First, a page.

​​​​​​​Transit Oriented Communities (TOC)

In 2008 the City of Phoenix’s Light Rail began service, allowing for greater connectivity of our residents, businesses, and organizations. After more than a decade and the addition of several new stations, this fixed transportation asset has increased transit ridership by 487% while connecting residents and visitors to attractions, jobs, schools, services, and our neighboring cities: Mesa and Tempe.

High quality, reliable transportation is a hallmark of strong and innovative cities like Phoenix. As one of the Top 10 largest cities in the country both in population and land mass, Phoenix’s future depends on its ability to provide convenient and accessible transportation for all its residents. Infrastructure projects, like the light rail, not only increase activity and investment in our city, but also provided over 2,200 affordable housing units along the light rail corridor, increased enrollment in university and vocational programs, and have improved the vibrancy of our neighborhoods by increasing pedestrian and bike activity. For more information on the benefits of light rail in Phoenix visit the Phoenix Valley Metro Quality of Life web page.


What is Transit Oriented Communities (TOC)? 

Transit Oriented Communities (TOC) are broadly defined as compact, pedestrian-scaled, mixed use development strategically located within a short walk of high capacity transit. TOC provides opportunities for residential, business, and recreation spaces within walking distance of public transit such as the light rail line. This close proximity reduces commute times and the loss of productivity associated with traffic congestion. The intent of TOC is to make walking, bicycling and using transit convenient, safe and enjoyable for daily life.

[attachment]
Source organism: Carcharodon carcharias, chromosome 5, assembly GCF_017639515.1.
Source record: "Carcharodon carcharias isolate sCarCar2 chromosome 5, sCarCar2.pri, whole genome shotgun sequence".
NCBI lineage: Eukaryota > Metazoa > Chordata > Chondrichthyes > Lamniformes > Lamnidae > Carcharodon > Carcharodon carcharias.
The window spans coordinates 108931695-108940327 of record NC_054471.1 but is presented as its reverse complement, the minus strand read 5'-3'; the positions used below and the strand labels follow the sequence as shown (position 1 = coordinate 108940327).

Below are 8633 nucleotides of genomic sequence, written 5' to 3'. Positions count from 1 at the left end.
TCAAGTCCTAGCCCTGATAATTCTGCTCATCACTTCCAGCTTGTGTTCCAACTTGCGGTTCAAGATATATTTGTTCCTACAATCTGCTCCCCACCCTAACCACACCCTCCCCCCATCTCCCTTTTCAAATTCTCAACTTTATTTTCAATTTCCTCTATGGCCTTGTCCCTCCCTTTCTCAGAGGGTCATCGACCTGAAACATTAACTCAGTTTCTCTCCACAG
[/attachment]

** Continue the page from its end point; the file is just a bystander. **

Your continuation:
Why Transit Oriented Communities (TOC)?

Phoenix historically was a desert city brought to life by irrigation canals, trees, shade, and a compact connected development pattern prior to the invention of the automobile. An early system of Electric Trolleys (street cars) provided quality transportation options to support the local economy. Auto-oriented prioritization and single purpose infrastructure resulted in a sprawl development pattern, replacing street cars with buses, and sacrificing quality for efficiency. Nearly 60 years later Light Rail was added “reinventing" an increased desire for comfort and walkability rooted in our history and culture from the past.​


How Can We Plan Together?

The City of Phoenix uses a holistic and multidisciplinary approach to urban planning to meet the needs of the present generation without compromising the ability of future generations to meet their own needs.

Five interrelated and interdependent factors will permeate planning and decision-making processes to help ensure sustainability.

The five factors are:

•      Equity

•      Diversity

•      Authenticity

•      Resiliency

•      Prosperity

The Transit Oriented Communities (TOC) Strategic Policy Framework provides a framework intended to improve the investment environment around key nodes in the Phoenix transit network and guide sustainable urban development to benefit all residents.

Resources and Adopted Plans:

Active Initiatives:

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